"These Carnations Defy Language," a two-person exhibition at the Pasadena Museum of California Art, is a perfect pairing of local artists Alexandra Grant and Steve Roden.
Both have long been inspired by language, often using it to generate colorful, intensely heartfelt abstractions. Side by side in this gently moving show, their drawings and collages have something of a familial resemblance, deploying dense networks of grids, stripes and triangles with vibrant, organic energy.
The exhibition was inspired by both artists' engagement with the prose poems of French writer Francis Ponge, who described everyday things like flowers, wasps and soap with unbridled jubilation. Still, despite these raptures (or because of them), he found language inadequate: The exhibition's truculent title comes from him.
Grant's and Roden's works might be said to reverse-engineer Ponge: Where he attempted to capture quotidian wonders in words, they transform language into images that blossom.
Roden often uses textual or musical sources as a kind of "score" for generating imagery, and here he uses an issue of the Italian architecture magazine Domus published in the month and year of his birth.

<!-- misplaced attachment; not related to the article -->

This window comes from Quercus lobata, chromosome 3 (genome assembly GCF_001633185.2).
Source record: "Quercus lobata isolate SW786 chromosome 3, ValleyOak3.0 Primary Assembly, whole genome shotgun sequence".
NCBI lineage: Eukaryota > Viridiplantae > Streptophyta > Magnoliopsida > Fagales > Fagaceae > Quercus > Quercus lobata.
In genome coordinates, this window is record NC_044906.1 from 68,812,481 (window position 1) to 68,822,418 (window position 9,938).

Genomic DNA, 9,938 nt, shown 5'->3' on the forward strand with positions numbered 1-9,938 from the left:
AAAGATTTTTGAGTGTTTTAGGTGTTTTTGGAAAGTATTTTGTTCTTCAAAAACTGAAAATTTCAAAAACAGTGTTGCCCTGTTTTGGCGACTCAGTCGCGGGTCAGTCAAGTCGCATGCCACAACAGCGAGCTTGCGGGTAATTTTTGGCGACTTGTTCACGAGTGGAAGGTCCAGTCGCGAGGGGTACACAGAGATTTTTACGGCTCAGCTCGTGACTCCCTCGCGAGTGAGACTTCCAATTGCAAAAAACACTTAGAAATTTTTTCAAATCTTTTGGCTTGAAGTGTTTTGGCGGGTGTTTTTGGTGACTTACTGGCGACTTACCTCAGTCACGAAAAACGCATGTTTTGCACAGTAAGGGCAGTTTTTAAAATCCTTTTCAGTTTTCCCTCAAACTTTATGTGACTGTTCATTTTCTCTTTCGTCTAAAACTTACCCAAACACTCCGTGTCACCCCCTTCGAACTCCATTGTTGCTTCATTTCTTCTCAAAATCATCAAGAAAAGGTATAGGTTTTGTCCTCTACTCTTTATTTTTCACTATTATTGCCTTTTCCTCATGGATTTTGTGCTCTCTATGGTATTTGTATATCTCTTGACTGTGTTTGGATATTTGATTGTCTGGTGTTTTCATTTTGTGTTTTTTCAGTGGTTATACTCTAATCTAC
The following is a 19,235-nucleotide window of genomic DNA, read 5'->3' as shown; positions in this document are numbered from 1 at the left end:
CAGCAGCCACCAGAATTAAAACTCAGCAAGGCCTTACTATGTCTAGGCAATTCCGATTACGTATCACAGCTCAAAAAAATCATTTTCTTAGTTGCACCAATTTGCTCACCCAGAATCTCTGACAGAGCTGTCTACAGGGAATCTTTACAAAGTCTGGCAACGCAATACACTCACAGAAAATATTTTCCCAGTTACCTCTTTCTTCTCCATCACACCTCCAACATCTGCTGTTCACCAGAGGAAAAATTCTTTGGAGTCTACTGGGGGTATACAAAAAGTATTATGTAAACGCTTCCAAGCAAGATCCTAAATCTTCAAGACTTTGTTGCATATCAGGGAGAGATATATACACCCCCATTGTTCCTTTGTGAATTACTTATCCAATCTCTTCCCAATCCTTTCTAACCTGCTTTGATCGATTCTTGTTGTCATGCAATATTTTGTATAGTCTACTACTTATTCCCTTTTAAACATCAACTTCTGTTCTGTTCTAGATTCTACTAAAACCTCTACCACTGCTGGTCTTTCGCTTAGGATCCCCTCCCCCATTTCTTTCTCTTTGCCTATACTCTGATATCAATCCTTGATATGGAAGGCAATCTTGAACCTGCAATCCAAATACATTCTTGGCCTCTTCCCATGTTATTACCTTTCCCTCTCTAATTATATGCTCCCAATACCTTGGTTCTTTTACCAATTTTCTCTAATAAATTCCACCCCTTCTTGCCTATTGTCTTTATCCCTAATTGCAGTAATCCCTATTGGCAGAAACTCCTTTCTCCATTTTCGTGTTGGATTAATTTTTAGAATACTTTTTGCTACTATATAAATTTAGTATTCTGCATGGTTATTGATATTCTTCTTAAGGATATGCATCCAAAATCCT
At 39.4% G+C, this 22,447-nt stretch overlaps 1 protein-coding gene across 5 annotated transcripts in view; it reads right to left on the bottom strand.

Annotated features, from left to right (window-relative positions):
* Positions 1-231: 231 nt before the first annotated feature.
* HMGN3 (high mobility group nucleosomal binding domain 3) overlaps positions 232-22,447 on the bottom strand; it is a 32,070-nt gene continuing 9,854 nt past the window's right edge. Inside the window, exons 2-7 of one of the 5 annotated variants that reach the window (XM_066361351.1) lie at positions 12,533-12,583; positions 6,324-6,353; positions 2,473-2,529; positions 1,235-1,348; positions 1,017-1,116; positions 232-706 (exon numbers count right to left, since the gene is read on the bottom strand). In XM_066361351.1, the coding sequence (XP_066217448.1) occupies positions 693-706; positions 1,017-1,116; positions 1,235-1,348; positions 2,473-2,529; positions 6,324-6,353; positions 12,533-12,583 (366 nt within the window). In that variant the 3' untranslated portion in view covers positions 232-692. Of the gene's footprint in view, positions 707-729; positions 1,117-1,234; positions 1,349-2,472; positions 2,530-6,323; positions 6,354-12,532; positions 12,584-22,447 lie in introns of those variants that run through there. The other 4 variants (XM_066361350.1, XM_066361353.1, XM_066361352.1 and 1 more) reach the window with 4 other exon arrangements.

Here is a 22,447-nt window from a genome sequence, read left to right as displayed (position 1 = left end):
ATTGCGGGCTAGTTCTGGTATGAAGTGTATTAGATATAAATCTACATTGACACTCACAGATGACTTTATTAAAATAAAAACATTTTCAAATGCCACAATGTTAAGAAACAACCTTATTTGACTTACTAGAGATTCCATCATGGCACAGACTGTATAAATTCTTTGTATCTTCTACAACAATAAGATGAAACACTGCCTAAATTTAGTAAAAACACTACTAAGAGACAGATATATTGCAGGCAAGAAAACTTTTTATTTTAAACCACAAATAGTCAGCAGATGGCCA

The resulting drawings and collages often incorporate clippings from the magazine and refer obliquely to the sleek contours of modern architecture, although Roden builds his images through accretion and improvisation, which gives them a more relaxed, vernacular feel.
"The sky crying is," features triangular, peek-a-boo cutouts that reveal spare, architectural imagery behind a surface of drippy, hand-painted, multicolored stripes. The image simultaneously evokes structure and defies it.
Especially intriguing is the video "lines and faces," in which Roden arranges striped paper triangles over a magazine page depicting three famous writers. As Roden aligns and misaligns the stripes over the portraits, we understand the irreducibility of faces: They are always more than the sum of the lines—whether drawn or written—that describe them.
Grant was inspired by Sophocles' play "Antigone," whose female protagonist defies political decrees to honor her dead brother. Five large wall pieces are each titled with a line from the play, "I was born to love not to hate."
Strong stripes and chevrons provide a structural component that plays against the messiness of Rorschach blots and the words of the title in Grant's trademark mirrored writing. The blots and the words—both bilaterally symmetrical like a body—flicker between legibility and nonsense.
The juxtaposition of hard, geometric shapes and this more indeterminate imagery is an analog, not only for Antigone's predicament, but for the way text works. Only hard, black letters on a page, it can evoke, as Ponge knew, so much more.
What Roden and Grant are really getting at is meaning itself: how it is made and transmitted and what becomes of it along the way.
Seeing their works together for the first time, I was surprised by their visionary, almost spiritual quality. Although they appear systematic and structured, there is always a human element that escapes description, defies our attempts to pin it down.